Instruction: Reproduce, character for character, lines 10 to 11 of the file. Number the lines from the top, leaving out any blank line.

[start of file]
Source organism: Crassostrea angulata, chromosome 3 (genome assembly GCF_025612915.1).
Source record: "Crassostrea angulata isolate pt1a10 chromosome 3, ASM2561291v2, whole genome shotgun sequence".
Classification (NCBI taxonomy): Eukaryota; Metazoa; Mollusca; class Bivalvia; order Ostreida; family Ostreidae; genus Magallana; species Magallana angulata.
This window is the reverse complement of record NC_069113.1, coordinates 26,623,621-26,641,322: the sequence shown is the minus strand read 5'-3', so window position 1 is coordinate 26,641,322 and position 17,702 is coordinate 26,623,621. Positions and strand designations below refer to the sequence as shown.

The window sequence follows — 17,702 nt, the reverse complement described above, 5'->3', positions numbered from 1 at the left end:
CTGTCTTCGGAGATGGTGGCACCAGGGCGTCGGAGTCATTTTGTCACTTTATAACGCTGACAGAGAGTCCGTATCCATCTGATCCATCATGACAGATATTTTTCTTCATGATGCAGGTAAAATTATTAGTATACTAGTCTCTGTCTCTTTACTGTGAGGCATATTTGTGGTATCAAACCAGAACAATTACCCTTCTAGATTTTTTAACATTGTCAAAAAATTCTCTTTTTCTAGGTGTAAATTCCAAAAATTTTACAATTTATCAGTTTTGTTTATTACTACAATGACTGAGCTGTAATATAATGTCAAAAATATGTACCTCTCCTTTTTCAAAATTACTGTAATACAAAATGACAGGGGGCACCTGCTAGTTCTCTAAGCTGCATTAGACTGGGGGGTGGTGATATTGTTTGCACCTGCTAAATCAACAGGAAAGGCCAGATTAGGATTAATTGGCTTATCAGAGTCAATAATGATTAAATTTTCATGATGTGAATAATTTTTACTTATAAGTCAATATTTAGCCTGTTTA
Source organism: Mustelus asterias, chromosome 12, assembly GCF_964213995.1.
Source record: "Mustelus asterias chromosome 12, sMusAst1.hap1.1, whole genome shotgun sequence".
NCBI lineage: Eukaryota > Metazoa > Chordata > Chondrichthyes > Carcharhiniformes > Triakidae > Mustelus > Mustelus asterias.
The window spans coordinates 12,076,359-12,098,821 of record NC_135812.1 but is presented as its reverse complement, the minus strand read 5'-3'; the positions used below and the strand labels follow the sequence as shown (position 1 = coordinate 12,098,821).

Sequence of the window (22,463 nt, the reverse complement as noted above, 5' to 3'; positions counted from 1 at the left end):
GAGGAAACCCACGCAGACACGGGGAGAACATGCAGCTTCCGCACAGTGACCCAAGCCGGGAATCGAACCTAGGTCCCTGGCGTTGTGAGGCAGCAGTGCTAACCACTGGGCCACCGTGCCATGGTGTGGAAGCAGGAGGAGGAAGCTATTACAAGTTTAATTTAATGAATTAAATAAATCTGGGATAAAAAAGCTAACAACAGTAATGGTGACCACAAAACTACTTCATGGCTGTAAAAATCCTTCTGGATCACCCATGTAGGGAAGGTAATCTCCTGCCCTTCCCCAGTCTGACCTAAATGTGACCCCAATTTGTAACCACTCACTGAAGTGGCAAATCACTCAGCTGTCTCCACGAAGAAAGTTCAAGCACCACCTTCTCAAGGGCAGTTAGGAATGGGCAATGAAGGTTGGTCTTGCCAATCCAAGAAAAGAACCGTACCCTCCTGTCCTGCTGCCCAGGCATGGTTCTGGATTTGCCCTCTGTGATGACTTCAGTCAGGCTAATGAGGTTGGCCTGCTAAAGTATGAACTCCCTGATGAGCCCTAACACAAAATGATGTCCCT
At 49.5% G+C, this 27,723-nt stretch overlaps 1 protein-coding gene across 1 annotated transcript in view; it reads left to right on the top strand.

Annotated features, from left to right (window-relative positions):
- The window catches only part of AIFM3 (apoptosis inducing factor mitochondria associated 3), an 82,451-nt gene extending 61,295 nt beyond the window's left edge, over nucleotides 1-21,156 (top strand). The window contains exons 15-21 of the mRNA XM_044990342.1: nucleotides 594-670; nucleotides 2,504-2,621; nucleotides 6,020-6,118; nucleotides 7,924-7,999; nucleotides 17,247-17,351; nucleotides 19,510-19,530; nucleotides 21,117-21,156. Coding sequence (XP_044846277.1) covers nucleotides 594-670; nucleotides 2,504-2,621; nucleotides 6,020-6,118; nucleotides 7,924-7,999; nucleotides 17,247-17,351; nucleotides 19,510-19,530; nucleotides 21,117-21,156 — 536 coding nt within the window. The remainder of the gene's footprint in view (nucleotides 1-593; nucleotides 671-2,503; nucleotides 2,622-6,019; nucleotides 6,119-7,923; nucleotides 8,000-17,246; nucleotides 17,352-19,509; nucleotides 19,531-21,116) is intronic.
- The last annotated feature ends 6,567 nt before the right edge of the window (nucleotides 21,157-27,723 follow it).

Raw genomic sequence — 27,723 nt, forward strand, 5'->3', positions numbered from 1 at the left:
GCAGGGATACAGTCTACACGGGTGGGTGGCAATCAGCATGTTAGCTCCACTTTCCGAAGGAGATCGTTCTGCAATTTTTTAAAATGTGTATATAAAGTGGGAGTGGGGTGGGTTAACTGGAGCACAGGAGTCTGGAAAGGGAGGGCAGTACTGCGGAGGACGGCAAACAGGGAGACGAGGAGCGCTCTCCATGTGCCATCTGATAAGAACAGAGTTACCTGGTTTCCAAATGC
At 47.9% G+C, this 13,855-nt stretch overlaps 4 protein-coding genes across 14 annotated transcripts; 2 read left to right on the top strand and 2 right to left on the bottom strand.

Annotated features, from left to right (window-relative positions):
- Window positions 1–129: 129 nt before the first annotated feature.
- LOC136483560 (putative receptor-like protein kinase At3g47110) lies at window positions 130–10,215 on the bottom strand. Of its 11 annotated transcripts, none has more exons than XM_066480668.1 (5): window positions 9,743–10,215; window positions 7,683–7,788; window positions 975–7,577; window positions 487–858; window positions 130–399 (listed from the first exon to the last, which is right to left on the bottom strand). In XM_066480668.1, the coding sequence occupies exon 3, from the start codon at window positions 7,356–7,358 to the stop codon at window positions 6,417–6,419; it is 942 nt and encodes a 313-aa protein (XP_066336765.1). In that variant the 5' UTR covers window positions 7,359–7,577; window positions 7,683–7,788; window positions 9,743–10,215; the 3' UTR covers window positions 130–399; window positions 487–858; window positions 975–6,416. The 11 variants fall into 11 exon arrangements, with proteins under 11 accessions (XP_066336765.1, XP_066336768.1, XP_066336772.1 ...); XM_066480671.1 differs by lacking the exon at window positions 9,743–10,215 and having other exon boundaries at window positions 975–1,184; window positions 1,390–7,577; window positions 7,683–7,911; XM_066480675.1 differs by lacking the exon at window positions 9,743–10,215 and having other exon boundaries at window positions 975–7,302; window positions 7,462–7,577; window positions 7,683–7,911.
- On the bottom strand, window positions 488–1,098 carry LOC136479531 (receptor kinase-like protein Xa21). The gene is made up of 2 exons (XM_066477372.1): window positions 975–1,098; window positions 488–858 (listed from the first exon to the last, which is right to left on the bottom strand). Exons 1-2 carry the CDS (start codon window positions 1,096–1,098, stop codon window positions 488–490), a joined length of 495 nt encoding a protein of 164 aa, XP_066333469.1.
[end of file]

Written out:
The window spans coordinates 12,076,359-12,098,821 of record NC_135812.1 but is presented as its reverse complement, the minus strand read 5'-3'; the positions used below and the strand labels follow the sequence as shown (position 1 = coordinate 12,098,821).

Sequence of the window (22,463 nt, the reverse complement as noted above, 5' to 3'; positions counted from 1 at the left end):